Starting Location: Santiago, Chile
Ending Location: Pucon, Chile
The initial tour briefing
Last night at 6PM we all gathered on the 17th (top) floor of the hotel and spent about 90 minutes signing forms and learning more about the trip. That’s where we met Eduardo, our guide for this trip. Eduardo informed us all about how the insurance waiver holds us liable for damage to the bike under a number of scenarios. In the end, it turned out that the maximum amount of damage that we could be responsible for was $4000, but that if we dropped the bikes, it was likely to be much less than this amount.
Needles to say, all of us vowed to to keep the bikes upright, and not to drop them. This statement of course seems very reasonable, but when you’re going to be confronted some some roads that are comprised of deep gravel, if you’re not careful, you’ll probably making a mistake at some point.
I’ve vowed to keep the bike upright, and to deal with all of the varying types of terrain by applying and using all of the things that I’ve learned at the Rawhyde training class, and on the rides that I’ve done at Clear Creek, in Sonoma, and on other dirt roads.
After the briefing, I took a few minutes to shoot some photos from the roof of the building. The view was quite nice, and in these photos you can see snow-capped mountains just outside of the city limits.
Woke at 5AM in order to get packed, and meet in the lobby at 6:30 AM. Departure time from the hotel was 6:55, and off we went to the airport.
Try to imagine that the tour company paid for this flight, so our guide had to provide all of our personal information to the ticket agent, who then had to print all of the tickets, accept our luggage, and check our passports. Given that there were 9 of us, in addition to the guide, we took up quite a bit of space at the ticket counter. After about 10 minutes, all of us had gotten checked in, and off we went to the cafe for a coffee before we left.
Have you ever heard of a coffee shop that can’t make coffee? Neither have I. Nevertheless, that was what happened. But, after about 10 minutes, they miraculously managed to fix the problem, and coffee started to appear. With coffee comes clarity, and after a few minutes in the coffee shop, we were ready to head to the gate.
The flight left Santiago and landed in Temuco after about an hour (10:00 AM). The baggage folks from SKY airlines had all of our luggage on the baggage claim conveyer belt in about 10 minutes. The goal for the day was to get to Pucon, which is about 60 miles or 90 minutes away. We all got in the transport van and headed to Pucon. I fired up the GPS and watched it locate and lock on the satellites, which took about 10 minutes or so.
So, tell me about Pucon
Pucon is one of those little towns that caters to Adventure travelers. Think of Bend Oregon and you’ve got a pretty good idea of what the streets of Pucon look like. About 20% of the town’s businesses are either adventure clothing/gear, and tour operators. Don’t get me wrong, the tours here look pretty good, and with anywhere from $30 to about $80, you can go horseback riding, see a volcano, or take a ride into the National park and see the waterfalls.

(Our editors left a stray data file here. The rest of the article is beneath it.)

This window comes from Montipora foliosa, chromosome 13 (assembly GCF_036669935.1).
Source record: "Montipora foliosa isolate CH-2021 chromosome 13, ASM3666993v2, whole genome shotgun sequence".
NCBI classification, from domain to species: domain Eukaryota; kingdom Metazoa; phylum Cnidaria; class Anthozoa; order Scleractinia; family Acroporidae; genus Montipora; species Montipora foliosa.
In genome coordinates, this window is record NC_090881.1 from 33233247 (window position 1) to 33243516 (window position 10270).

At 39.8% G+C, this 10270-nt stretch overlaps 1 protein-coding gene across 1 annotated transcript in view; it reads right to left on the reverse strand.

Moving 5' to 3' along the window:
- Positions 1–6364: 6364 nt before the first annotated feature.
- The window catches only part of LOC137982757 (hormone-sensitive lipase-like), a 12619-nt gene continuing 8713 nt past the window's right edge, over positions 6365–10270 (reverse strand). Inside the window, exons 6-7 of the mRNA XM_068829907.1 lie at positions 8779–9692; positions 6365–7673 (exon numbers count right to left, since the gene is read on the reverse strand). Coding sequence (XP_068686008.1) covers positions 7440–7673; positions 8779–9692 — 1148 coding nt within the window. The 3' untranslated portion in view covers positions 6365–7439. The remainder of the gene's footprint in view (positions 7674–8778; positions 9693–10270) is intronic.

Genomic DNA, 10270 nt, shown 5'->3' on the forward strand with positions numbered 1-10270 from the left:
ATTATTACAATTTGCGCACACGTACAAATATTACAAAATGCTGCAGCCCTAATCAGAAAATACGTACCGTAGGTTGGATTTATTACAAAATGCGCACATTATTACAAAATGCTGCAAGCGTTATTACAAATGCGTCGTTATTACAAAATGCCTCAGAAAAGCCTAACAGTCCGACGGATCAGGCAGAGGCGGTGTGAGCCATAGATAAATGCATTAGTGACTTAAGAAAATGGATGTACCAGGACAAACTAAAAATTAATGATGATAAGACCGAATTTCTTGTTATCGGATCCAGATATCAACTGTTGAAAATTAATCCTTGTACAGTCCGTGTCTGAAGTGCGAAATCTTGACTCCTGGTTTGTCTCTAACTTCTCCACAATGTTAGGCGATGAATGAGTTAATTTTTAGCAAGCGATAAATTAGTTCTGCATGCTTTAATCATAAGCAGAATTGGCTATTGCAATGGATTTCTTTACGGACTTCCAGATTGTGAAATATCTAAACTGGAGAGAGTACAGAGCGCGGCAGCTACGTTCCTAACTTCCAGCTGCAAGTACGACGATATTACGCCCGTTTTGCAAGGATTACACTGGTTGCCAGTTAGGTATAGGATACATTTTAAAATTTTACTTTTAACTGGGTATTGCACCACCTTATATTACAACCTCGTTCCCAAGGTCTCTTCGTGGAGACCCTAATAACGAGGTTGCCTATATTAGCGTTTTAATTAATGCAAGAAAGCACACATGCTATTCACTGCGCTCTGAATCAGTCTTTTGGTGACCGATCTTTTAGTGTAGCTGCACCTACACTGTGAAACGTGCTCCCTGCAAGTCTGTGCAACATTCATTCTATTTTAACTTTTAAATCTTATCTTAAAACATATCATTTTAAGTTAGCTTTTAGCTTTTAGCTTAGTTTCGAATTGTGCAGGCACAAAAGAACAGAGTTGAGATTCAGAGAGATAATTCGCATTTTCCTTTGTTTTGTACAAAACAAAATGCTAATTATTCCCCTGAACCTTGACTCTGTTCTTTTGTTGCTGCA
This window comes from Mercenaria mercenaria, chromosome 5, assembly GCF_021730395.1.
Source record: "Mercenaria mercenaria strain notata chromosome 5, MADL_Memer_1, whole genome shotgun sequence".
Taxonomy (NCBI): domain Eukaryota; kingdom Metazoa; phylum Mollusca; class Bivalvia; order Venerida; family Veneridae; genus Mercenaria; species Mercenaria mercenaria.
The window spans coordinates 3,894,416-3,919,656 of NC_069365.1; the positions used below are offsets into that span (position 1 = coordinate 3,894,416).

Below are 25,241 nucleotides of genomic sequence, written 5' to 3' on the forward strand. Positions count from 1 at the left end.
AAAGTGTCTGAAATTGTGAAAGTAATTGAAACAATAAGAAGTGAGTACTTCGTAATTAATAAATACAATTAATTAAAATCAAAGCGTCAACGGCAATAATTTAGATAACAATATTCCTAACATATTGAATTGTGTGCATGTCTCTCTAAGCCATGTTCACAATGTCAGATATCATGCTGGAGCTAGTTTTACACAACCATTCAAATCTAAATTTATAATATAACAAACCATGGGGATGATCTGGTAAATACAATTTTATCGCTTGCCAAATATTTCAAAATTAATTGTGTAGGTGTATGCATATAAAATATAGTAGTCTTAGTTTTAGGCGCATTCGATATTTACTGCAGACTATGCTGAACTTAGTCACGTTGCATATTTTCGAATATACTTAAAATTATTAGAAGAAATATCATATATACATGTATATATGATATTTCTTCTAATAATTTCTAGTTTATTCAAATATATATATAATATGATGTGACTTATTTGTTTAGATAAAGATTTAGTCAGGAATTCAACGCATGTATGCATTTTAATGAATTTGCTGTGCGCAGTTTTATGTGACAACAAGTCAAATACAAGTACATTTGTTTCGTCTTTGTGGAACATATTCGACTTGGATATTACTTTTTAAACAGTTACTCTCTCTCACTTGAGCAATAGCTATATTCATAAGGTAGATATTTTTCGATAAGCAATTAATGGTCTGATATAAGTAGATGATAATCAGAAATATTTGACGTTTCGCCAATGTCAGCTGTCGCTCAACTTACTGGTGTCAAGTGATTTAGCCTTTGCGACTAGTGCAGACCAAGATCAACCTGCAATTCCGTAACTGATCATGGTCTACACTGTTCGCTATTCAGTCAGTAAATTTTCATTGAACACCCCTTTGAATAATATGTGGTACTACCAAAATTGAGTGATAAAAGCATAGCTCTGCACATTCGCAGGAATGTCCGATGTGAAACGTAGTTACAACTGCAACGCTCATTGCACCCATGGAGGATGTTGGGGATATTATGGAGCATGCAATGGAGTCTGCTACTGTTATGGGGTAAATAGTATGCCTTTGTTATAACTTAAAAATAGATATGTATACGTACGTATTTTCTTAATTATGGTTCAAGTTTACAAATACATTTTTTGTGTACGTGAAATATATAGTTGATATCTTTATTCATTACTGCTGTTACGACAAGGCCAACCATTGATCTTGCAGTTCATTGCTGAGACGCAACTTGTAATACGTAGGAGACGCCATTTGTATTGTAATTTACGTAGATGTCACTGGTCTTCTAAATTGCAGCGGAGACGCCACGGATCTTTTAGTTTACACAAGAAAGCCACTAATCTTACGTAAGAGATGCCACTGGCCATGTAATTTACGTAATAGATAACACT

The town seems to be comprised of the one road that leads into and through it, intersecting with the main drag. The main drag is where you can expect to find all of the restaurants, shops, tour operators, etc.
Walking through Pucon you can’t help but think that it is probably a pretty good place to live. You’re located on a beautiful lake, and close to many of the natural beauties that are nearby. I think that if were to someday live in Chile, I might live in Santiago or Pucon. Now, mind you that these are the only two towns that I’ve been to, but they are both very livable, and each has their own charm. I’m sure that the rest of Chile will continue to be both beautiful and interesting.
We expect tomorrow’s ride to be in and around Pucon. We’ve been told that we’ll head to pick up the bikes in the morning, and to be dressed in our gear when we leave the hotel. This afternoon, when we arrived, we met Alain, who is Eduardo’s partner, and who will be driving the support vehicle. Alain is French and Austrailian. He calls himself a Frausie, and encouraged us to think of him in that way. Alain seems to be a nice guy, who has a big personality, and whom is very gracious, and energetic. I can imagine that he’ll be a great addition to our team, and we’ll hear many fun stories that he and Eduardo can share with us.
Time to begin tinkering with the bike
As I mentioned, I want to be sure that the bike fits me, so I’ll be installing ROX risers on the handlebars, and Touratech lowering footpegs. This combination of parts will ensure that the overall stature of the bike is almost 3″ greater than that of a stock bike. I use both of these parts on my BMW R1200 GSA at home, and they made all of the difference in the world.
I’ll also be installing an xCreen windshield extender, which will make the windshield height about 3.5 or 4″ more than the stock wind screen. Lastly, I’ll be installing some mounting brackets for the navigation system, and Eduardo will be wiring it into the CAN bus on the bike. With all of these little goodies installed, the bike should fit like a glove, which will make the trip much more enjoyable for me.
I can only imagine that some of you reading this are wondering why it is so important to have the bike fit me like this. For those of you that are thinking that I’m making too much out of it, just consider that us tall folks spend most of each day dealing with chairs, tables, doorways, etc, that are all made for a wolrld of smaler people. Given the cost of this trip, and the need to be both safe and skillful, it seemd to me that I should do whatever is possible to make sure that the bike fits me well.